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It was around 3 a.m. one morning in May of last year when the Wilmington-based musician Nicolay and his neo-soul band, The Foreign Exchange, crossed Mandela Bridge in Johannesburg, South Africa. They were dead tired from being on tour, and only hours earlier had played a sold-out show for fans they didn't know existed.

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12ftDwende interviews Phonte

by +FE on September 30, 2009 at 1:55 PM · Comments
Phonte Coleman is pretty much what you would get if you crossed Pablo Neruda with Carlos Bulosan, William Faulkner and Etta James: Soulful, uniquely southern, precisely half-past battle weary with open-hearted pourings that could line the Milky Way with sincerity and polish it with hard-bitten wisdom.

Phonte has no trouble reconciling his duties as a member of the fiercely loved Little Brother and the fan-favorite duo The Foreign Exchange, who are currently touring in support of their latest project, the critically lauded and publicly loved Leave It All Behind a melodic tour-de-force offering that can best be described as Post-When Everyone Shut The Fuck Up and Stopped Trying To Categorize Dope Shit.

On some truly real talk, Phonte Coleman is a hero to more than a few of us at 12ftDwende and his insight, honesty and passion have helped each of us move through dark times with the courage and joy illustrated in his craft. It was beyond a pleasure to snatch a few moments of his time and scrawl down his thoughts.

D.Scott: Something that really interests me about you...what seems to characterize your fan base, is that people hella like you: The person you are, and particularly the way you articulate things.

Phonte: Thank you, man.

D.Scott: I'm wondering when it comes to that, what makes up Phonte - your ability to really cut to the heart of issues, where does this come from? How were you raised?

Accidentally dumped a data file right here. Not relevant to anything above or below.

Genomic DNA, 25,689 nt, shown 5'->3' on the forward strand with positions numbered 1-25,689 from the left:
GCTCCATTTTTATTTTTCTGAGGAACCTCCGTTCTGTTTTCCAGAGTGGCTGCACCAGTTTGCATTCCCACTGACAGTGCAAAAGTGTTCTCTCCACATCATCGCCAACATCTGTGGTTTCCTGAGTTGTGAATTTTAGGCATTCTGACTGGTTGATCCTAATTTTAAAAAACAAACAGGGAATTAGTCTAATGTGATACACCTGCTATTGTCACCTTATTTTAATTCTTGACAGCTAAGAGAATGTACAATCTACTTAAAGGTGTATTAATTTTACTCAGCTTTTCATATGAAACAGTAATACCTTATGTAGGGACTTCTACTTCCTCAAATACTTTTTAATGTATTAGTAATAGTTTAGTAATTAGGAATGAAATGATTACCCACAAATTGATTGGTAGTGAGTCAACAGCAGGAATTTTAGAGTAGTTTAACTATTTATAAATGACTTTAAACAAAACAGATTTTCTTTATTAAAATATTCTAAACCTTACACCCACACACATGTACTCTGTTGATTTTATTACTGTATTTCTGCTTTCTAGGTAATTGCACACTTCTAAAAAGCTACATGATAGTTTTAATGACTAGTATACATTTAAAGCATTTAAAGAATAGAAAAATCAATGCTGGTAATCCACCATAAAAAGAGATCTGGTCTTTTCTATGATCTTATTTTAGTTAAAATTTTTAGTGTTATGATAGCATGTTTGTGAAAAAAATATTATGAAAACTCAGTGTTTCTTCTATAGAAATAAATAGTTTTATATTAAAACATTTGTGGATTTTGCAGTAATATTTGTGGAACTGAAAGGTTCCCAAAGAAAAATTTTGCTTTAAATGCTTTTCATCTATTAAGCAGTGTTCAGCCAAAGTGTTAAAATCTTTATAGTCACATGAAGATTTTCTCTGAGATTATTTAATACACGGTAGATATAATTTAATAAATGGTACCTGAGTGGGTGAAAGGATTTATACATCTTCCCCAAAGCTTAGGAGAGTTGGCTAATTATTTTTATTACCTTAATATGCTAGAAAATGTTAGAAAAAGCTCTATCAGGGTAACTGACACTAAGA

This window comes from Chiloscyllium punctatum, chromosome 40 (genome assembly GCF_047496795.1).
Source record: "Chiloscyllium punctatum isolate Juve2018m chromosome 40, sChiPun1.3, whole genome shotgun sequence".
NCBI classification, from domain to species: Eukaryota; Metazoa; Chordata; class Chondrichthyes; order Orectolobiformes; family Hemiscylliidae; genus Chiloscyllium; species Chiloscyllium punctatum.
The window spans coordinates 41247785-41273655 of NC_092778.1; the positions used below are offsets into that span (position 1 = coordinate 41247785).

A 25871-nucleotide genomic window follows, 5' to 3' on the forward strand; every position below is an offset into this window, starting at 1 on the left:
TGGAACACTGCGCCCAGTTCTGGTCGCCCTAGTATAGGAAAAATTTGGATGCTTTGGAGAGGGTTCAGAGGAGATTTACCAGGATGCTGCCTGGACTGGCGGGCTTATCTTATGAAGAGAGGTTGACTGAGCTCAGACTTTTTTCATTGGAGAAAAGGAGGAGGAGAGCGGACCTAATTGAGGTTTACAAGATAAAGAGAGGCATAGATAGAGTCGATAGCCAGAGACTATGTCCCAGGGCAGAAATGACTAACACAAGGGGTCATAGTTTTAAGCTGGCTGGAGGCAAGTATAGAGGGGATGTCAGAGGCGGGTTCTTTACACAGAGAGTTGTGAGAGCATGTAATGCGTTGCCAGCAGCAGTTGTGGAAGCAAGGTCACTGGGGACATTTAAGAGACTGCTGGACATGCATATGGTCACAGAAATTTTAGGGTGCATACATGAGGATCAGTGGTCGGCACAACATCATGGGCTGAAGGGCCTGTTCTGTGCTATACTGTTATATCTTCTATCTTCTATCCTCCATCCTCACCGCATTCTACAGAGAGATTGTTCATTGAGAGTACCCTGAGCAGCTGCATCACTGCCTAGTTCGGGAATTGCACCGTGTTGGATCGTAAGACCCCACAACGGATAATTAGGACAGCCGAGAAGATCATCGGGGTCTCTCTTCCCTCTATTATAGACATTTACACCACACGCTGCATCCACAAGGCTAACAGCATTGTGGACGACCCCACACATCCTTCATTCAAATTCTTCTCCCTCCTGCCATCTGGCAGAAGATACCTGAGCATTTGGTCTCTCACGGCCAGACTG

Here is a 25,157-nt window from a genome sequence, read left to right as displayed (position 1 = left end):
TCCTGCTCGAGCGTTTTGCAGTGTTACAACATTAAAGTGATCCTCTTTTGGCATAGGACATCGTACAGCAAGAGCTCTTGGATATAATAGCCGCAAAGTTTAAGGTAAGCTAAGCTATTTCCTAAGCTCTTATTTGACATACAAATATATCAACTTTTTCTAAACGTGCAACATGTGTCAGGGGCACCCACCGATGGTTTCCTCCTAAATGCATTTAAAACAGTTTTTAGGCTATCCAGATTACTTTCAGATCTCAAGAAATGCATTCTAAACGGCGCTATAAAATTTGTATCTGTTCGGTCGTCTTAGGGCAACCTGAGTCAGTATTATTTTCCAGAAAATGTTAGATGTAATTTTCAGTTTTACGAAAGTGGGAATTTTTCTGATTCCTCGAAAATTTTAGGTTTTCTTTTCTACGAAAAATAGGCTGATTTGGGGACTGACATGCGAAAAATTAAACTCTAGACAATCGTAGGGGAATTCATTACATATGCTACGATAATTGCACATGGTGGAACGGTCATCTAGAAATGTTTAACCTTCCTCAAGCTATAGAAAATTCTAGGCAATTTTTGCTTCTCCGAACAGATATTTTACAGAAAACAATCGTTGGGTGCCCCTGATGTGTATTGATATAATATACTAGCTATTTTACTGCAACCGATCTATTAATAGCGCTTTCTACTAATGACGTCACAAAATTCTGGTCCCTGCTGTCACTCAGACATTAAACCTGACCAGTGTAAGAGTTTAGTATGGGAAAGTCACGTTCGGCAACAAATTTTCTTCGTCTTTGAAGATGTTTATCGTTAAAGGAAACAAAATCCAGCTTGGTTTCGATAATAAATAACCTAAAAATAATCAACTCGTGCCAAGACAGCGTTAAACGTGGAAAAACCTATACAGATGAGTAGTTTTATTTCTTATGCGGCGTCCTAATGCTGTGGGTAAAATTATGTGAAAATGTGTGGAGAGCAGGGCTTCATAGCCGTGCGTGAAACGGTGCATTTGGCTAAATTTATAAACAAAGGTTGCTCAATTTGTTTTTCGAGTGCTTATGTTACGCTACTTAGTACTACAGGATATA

Phonte: Well, my upbringing was pretty much just me and my mom. And my mom had me when she was real young - she had me with she was 15. And so, when you're growing up in a single parent household and we didn't really have a lot of money, a lot of times we were straight up broke-broke. When you grow up in that kind of environment you pretty much become a bottom-line person very easily. You know, you learn very quickly to cut through the bullshit and get to the heart of things: If we're going to the grocery store and mom only got ten dollars to spend you know "Okay, I can only get a couple chicken pot pies and some juice. That's it." You know what I mean? Like, that's just how that shit is. So growing up in that kinda environment it just makes you a real cut to the chase kinda person. You just learn very quickly to just deal with reality. And so because of that, a lot of people have criticized me of being what they consider "pessimistic" or cynical view on things. I don't really think its a cynical view, for me, I just take it as a realistic view. I'm just a bottom line kind of dude. So I guess that's where it comes from when you talk about my ability to see things for what they are; its just the environment I came up in. I didn't have the luxury to see things any other way.

D.Scott: What has your relationship been like with your mother throughout this time?

Phonte: Me and my mom, its been up and down for the most part we've been cool. Anyone who's been raised by a single black mother will tell you there's a very interesting dynamic - a very strange dynamic in a lot of ways. On one hand, its like, they love you and they protect you, you know what I mean? They want to hold on to you because you're the man in their life. So it's a very strange thing, they have trouble letting go. At the same time they feel they have to do two jobs at once, you know, they feel like they have to play the father role as well, so in the risk of trying to quote-unquote "make you a man" they can also sometimes emasculate you in the process. So once you get older, once you start defining your own manhood, y'all really start butting heads, y'all really come to clash on a lot of issues.

So for me and my mom, we have a cool relationship now. But there was definitely a time where we didn't speak, we didn't talk to each other. But I think that's just a part of it...I thought it was just me, but I talked to a lot of my buddies, they all shared similar stories of dealing with your parents. And you know, I assume its the same with any person, if you grew up in a single parent household, but particularly for black men growing up in single black households with a single black mother, its hell! *Laughs* Its gonna be some crazy shit y'all are gonna go through, so that's just part of the game I guess.